# Why it’s important to be pedantic about sigmas and commas

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https://understandinguncertainty.org was produced by the Winton programme for the public understanding of risk based in the Statistical Laboratory in the University of Cambridge. The aim was to help improve the way that uncertainty and risk are discussed in society, and show how probability and statistics can be both useful and entertaining.

Many of the animations were produced using Flash and will no longer work.

The BBC reported last week that evidence for the Higgs Boson is “*around the two-sigma level of certainty*” and provides further explanation:

Particle physics has an accepted definition for a "discovery": a five-sigma level of certainty. The number of standard deviations, or sigmas, is a measure of how unlikely it is that an experimental result is simply down to chance rather than a real effect”

This is nice and clear, but it is also wrong, as we have pointed out before in a previous blog by Kevin McConway.

The number of sigmas does not say *'how unlikely the result is due to chance'*: it measures *'how unlikely the result is, due to chance'*.

The additional comma may seem staggeringly pedantic (and indeed statisticians have been accused of being even more pedantic about language than lawyers). So what is the problem?

The first, incorrect, *'how unlikely the result is due to chance'* applies the term ‘*unlikely*’ to the whole phrase ‘*the result is due to chance*’, ie it says that the hypothesis that the Higgs Boson does not exist is unlikely, or equivalently it is likely the Higgs Boson exists.

The second, correct, *'how unlikely the result is, due to chance'* applies the term *'unlikely'* to the data, and just says that the data is surprising, if the Higgs Boson does not exist. It does not imply that it is necessarily likely that the Higgs Boson exists.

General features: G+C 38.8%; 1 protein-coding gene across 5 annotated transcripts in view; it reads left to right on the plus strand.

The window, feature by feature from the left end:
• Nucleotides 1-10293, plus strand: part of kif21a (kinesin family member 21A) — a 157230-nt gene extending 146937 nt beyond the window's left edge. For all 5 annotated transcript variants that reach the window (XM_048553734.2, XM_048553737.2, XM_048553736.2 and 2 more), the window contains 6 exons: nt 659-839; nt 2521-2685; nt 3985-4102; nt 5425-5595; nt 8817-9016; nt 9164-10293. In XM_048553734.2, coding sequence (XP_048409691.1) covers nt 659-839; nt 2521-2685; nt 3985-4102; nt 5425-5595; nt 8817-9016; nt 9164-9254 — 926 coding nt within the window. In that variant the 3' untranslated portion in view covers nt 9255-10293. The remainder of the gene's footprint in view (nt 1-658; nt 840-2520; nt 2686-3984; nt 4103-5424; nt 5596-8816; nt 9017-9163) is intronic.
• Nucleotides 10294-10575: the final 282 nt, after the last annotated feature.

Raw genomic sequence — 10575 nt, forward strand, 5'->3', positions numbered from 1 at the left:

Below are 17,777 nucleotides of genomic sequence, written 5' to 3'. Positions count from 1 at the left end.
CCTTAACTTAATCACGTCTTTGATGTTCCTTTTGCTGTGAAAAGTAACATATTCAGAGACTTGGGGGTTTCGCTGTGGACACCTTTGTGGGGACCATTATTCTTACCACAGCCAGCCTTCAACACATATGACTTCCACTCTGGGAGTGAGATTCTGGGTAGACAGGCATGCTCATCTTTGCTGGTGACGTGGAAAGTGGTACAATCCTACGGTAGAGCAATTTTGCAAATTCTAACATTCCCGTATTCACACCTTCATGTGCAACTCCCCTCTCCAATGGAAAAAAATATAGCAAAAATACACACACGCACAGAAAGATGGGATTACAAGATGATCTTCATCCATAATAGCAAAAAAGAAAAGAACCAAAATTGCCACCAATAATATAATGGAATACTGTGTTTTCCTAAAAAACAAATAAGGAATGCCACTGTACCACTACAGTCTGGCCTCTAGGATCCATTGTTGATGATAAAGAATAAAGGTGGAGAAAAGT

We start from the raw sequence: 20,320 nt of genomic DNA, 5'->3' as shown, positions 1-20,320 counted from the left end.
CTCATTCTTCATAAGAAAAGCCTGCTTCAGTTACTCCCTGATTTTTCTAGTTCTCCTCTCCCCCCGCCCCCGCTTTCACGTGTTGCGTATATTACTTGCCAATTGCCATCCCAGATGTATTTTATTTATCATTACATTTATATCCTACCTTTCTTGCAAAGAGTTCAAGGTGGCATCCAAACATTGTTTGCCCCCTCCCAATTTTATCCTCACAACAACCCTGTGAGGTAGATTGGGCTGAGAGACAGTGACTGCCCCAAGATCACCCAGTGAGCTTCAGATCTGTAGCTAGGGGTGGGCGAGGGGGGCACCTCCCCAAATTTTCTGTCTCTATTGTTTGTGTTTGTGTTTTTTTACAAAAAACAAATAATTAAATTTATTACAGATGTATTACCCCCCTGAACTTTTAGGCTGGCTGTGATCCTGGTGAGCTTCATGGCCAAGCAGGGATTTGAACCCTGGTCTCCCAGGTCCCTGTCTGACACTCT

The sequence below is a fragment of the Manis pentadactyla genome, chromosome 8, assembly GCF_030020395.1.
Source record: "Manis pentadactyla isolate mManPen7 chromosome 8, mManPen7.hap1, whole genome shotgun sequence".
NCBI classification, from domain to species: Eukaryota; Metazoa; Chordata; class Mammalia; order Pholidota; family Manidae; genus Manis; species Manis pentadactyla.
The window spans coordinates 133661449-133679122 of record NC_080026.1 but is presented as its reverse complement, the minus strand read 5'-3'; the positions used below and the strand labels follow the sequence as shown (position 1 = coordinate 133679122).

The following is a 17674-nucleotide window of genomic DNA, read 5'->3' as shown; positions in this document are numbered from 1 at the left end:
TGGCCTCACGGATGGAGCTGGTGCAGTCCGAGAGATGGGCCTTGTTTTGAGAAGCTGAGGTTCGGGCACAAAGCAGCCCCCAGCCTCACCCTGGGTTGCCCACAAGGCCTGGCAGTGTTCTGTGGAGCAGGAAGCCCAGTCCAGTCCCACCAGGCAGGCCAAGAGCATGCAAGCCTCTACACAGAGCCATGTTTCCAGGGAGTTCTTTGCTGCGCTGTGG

Take Paul the Octopus, who correctly predicted 8 football results in a row, which is *unlikely (probability 1/256), due to chance*. Is it reasonable to say that these results are *unlikely to be due to chance* (in other words that Paul is psychic)? Of course not, and nobody said this at the time, even after this 2.5 sigma event. So why do they say it about the Higgs Boson?

This is important - people have been wrongly condemned for murder because this comma was left out. The comma needs to be in there.

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## Comments

Chuckk (not verified)

Sun, 04/12/2011 - 1:22am

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## Am I missing something?

"...How unlikely it is that an experimental result is simply down to chance rather than a real effect." If it is unlikely to be "simply down to chance," then it is likely to be "a real effect." Which seems to match this:

https://news.slac.stanford.edu/features/word-week-five-sigma

"...Researchers plot the probability that their interesting lump or bump is due to chance alone."

"If that point is more than five sigma....from the center of the bell curve, the probability of it being random is smaller than one in one million."

That makes it sound like they are in fact referring to the probability that the results came about through chance.

In the case of Paul, if he had correctly predicted 100 games in a row, any scientist would indeed say that this was very unlikely to be due to chance- but that some other factor made the results themselves very likely. A good scientist would probably stop short of saying the octopus was psychic, though.

david

Sun, 04/12/2011 - 4:29pm

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## slac

sorry, SLAC have it wrong too. It's the common misunderstanding of what a P-value is.

PaulB (not verified)

Mon, 05/12/2011 - 6:29pm

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## The man in the nonconformist cemetery

a prioriprobabilities.Dornfeld

Tue, 03/07/2012 - 4:28am

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## I think the distinction lies

Glenn (not verified)

Wed, 14/12/2011 - 11:44pm

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## Where can I get the source

Chris t (not verified)

Thu, 29/12/2011 - 9:43am

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## Congrats